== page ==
What kind of play do North Korean children play?
When it was snowing in winter, I went to school on a snow sleigh with my friends.
We lived in a valley surrounded by mountains, so to go to school we had to climb up the mountainside and out onto a wide mountain path.
Shortly after breathing, he climbed up to the middle of the mountain, laid the corn stalks on his feet, tightly tied the waist of the front and back people with a rope, and got on the snow sled and slid down. Even if the body was thrown away by the sled’s momentum, it was fun and it could not be helped.
They also secretly took out the manger containing the cow’s mug, floated in the water, and took a boat instead of playing. The adults were chased by a whip, and it was fun to slide out of the shaking tub and fall into the water to escape in a hurry.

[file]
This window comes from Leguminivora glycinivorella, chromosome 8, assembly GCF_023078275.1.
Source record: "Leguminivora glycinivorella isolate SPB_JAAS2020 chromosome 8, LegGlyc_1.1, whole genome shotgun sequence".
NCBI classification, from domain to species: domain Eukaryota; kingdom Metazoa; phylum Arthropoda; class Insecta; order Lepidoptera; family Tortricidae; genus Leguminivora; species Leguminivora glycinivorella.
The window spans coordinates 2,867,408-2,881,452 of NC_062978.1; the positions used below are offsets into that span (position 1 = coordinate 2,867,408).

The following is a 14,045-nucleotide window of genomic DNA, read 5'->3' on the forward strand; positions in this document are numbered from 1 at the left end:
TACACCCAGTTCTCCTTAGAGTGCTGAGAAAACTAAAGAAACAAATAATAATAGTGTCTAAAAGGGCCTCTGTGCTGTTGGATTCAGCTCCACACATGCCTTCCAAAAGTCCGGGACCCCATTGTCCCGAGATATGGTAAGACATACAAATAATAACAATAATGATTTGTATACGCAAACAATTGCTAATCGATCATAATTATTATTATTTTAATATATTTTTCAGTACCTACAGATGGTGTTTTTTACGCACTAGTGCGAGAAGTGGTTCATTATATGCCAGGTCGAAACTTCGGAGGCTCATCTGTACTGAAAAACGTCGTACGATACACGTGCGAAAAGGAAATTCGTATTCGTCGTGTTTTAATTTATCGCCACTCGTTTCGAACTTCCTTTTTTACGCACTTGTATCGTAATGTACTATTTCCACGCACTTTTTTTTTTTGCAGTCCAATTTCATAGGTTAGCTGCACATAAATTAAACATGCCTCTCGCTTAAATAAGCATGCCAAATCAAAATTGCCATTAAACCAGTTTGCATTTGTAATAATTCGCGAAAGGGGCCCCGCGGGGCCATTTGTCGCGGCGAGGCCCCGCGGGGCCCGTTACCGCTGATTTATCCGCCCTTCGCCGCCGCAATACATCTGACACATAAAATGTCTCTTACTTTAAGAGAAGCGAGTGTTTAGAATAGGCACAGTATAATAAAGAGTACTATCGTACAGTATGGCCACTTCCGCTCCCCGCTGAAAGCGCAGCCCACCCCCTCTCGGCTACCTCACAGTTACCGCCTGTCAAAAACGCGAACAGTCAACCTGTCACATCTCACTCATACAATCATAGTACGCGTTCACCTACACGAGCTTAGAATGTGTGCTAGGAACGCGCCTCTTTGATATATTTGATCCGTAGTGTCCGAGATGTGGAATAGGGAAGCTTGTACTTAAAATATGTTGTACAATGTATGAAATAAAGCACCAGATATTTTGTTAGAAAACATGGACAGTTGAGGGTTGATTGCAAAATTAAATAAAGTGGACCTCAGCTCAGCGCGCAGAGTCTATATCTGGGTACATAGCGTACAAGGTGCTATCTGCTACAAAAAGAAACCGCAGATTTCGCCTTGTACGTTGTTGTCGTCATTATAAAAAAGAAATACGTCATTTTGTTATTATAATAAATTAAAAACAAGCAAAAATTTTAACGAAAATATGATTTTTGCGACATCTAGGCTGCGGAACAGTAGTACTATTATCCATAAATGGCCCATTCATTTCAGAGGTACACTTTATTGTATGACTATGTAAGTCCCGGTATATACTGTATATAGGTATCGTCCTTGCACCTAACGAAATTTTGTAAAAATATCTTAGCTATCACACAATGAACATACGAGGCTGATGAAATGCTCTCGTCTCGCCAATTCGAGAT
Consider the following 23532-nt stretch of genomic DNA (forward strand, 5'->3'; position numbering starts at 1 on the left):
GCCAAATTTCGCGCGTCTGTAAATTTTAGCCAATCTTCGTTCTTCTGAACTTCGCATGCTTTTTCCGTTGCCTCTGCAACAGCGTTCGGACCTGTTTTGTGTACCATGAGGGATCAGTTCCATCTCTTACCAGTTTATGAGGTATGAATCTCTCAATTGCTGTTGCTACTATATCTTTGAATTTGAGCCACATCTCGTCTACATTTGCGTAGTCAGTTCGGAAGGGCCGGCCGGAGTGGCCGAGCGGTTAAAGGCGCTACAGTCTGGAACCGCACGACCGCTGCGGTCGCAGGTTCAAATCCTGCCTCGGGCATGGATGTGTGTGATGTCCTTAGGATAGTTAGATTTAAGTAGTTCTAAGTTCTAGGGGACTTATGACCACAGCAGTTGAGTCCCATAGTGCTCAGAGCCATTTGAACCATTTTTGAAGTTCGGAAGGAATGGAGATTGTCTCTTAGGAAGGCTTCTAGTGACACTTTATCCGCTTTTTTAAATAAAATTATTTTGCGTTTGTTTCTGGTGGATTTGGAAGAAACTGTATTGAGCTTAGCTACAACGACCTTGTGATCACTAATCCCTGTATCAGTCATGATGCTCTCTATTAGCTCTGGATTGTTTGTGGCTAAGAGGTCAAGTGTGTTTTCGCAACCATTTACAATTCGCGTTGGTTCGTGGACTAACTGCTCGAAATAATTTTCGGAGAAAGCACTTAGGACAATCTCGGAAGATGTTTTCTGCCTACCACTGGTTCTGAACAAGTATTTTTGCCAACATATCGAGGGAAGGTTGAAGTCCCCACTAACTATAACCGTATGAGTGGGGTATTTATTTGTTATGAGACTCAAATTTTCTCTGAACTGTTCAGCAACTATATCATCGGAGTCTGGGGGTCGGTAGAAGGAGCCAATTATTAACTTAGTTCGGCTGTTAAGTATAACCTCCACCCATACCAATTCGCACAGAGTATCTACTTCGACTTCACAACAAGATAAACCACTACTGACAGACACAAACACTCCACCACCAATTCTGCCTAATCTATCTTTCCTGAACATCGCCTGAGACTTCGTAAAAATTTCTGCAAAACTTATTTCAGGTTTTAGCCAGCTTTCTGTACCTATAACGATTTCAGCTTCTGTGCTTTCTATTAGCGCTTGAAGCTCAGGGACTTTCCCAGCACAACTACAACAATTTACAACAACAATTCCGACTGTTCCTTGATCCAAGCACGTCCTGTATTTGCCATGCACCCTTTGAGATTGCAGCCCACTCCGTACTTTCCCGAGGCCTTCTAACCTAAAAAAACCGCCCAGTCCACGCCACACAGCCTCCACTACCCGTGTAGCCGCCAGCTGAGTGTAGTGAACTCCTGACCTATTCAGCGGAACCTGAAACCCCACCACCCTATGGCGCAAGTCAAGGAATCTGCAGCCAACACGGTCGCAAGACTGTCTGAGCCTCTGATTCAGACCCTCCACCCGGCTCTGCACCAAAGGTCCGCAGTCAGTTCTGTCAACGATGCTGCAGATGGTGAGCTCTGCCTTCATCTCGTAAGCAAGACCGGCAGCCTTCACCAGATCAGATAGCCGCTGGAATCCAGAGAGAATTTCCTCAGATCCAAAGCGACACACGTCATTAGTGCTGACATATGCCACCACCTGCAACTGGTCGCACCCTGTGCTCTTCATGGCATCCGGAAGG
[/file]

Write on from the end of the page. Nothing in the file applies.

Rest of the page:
There was also a play called Alaska pollack hunting. At a nearby duck ranch, we heard rumors that we were buying a lot of frozen walleye pollack and feeding it on duck.
When the boys pass by the iron gate, they take the walleye hanging on the wall and throw them out, and the girls waiting outside snap into the backpack and run to the mountains to escape.
The hunting is over, the walleye pollock is divided equally and everyone sings and returns. (Monthly Korea “The Woman Who Abandoned Her Homeland”)
I thought Hong Seung-jo was the closest friend. During the break time, we played together with a gogi (playing pieces such as pebbles into the air and picking up the pieces on the ground before they fell). (“Escape from the 14th office”)